As I embark on my final day at the Hay literary festival I reflect on the theme of many of the sessions I attended over the last few days – the search for a new identity which may or may not have contributed to the Brexit vote nearly two years ago.
Many speakers talked about the difficulties of living and working as a minority in a multi-cultural society built on the remnants of empire, and how large swathes of white British people are struggling to come to terms with a loss of influence and prestige associated with that imperial past.
Many feel disempowered and confused about their role and their country’s role in the world and that is reflected in the people who represent them in Parliament, who are also flailing around to define what the new post-Brexit Britishness should look like.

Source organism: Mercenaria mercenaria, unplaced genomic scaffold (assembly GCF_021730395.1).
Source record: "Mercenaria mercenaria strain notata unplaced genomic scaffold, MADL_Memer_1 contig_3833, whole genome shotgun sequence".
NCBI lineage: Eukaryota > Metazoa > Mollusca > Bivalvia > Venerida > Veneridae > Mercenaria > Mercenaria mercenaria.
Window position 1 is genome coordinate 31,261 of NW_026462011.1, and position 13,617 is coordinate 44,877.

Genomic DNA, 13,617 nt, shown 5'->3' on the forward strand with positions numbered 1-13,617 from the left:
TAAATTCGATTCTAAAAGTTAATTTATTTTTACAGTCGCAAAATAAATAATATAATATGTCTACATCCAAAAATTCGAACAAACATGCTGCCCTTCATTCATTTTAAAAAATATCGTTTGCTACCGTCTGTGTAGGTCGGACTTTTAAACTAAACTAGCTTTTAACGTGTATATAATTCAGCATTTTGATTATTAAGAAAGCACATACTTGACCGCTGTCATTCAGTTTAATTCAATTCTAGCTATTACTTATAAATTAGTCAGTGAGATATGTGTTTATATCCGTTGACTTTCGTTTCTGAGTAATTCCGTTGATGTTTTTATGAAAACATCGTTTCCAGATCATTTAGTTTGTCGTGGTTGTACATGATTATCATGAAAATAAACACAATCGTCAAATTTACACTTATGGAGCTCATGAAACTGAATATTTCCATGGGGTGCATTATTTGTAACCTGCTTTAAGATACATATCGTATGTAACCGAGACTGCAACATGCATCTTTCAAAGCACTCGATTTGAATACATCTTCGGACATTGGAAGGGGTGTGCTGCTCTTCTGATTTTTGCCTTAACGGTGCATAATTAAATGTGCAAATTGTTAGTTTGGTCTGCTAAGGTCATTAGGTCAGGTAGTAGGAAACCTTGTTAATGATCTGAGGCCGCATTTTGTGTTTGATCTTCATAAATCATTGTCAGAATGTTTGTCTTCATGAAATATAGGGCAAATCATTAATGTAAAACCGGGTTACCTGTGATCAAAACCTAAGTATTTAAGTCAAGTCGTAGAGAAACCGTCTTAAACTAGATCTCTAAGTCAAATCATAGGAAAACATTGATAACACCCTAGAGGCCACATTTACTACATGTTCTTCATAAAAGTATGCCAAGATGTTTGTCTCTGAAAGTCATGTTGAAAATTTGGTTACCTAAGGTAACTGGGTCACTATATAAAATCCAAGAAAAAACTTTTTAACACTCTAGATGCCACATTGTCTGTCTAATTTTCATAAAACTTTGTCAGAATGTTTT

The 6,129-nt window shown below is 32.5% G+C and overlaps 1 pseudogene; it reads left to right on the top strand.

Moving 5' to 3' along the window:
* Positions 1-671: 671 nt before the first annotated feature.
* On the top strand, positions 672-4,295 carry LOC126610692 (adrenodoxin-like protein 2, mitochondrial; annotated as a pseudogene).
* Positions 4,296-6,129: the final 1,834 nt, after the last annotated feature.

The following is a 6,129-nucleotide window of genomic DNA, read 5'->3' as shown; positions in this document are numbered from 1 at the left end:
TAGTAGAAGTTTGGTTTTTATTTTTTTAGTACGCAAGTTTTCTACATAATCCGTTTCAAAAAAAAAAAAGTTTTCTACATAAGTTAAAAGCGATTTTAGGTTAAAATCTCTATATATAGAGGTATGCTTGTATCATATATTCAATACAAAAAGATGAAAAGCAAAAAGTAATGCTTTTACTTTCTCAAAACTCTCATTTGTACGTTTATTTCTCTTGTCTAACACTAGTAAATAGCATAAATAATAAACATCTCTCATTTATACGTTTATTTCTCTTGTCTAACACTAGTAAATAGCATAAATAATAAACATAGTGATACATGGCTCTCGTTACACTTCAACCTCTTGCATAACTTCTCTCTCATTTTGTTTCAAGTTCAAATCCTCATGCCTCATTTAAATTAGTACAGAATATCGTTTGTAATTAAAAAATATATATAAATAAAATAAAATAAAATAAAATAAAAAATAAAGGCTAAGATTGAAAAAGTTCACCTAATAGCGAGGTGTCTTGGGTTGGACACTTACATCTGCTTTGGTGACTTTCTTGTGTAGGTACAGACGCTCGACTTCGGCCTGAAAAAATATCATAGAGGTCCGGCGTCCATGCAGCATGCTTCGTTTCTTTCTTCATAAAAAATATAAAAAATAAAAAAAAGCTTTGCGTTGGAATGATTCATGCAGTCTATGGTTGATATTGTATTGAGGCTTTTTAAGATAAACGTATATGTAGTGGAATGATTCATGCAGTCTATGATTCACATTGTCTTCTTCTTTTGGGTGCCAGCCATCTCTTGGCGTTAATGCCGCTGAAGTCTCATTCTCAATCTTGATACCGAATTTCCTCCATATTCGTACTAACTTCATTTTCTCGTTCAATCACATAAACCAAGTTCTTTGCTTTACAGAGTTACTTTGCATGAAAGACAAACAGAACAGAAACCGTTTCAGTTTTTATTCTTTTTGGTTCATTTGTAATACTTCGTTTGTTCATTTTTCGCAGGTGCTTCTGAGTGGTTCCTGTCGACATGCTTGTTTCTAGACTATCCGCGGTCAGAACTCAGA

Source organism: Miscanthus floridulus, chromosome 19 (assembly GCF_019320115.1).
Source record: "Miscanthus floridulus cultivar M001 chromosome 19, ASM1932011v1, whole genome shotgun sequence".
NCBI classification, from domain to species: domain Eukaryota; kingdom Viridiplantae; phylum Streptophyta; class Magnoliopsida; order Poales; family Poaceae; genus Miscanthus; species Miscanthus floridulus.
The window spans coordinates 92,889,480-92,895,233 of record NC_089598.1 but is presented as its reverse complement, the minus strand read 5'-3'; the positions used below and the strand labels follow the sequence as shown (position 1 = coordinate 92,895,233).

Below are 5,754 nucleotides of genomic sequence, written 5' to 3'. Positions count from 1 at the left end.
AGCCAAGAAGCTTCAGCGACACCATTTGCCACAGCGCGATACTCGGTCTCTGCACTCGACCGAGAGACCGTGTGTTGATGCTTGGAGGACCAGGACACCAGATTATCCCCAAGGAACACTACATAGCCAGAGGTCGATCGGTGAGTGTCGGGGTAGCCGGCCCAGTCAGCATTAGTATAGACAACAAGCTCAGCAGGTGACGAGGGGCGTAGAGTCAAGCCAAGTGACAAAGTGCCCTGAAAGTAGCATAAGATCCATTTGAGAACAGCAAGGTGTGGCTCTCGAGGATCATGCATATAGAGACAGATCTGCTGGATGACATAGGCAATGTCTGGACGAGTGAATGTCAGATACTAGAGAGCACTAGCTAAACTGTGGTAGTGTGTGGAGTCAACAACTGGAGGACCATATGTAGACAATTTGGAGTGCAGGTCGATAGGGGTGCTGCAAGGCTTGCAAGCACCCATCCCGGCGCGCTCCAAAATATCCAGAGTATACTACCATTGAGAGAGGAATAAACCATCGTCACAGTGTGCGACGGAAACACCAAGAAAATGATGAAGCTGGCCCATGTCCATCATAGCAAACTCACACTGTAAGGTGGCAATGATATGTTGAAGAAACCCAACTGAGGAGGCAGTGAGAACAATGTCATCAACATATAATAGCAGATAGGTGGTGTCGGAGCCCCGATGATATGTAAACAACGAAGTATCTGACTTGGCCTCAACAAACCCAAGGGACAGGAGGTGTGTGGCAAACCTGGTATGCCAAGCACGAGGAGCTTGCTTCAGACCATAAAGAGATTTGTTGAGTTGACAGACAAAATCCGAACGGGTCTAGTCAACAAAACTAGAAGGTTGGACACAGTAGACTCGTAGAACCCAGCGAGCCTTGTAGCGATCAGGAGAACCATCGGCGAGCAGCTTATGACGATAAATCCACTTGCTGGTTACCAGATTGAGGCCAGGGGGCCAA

It is an insecurity which underlines much of the racism those minorities encounter in our society and something that we will pay dearly for as a nation once we leave the EU. I have always defined myself as a European, as that encompasses a unifying, forward-looking role for the UK that includes our economic, cultural and security interests.
The fight to stop Brexit is one that seeks to avoid the UK becoming isolated without any proper purpose. The irony is that in the search for an identity those who voted for us to leave the EU have condemned us to a backward-looking longing for past glories without any clear path to a future role in the world.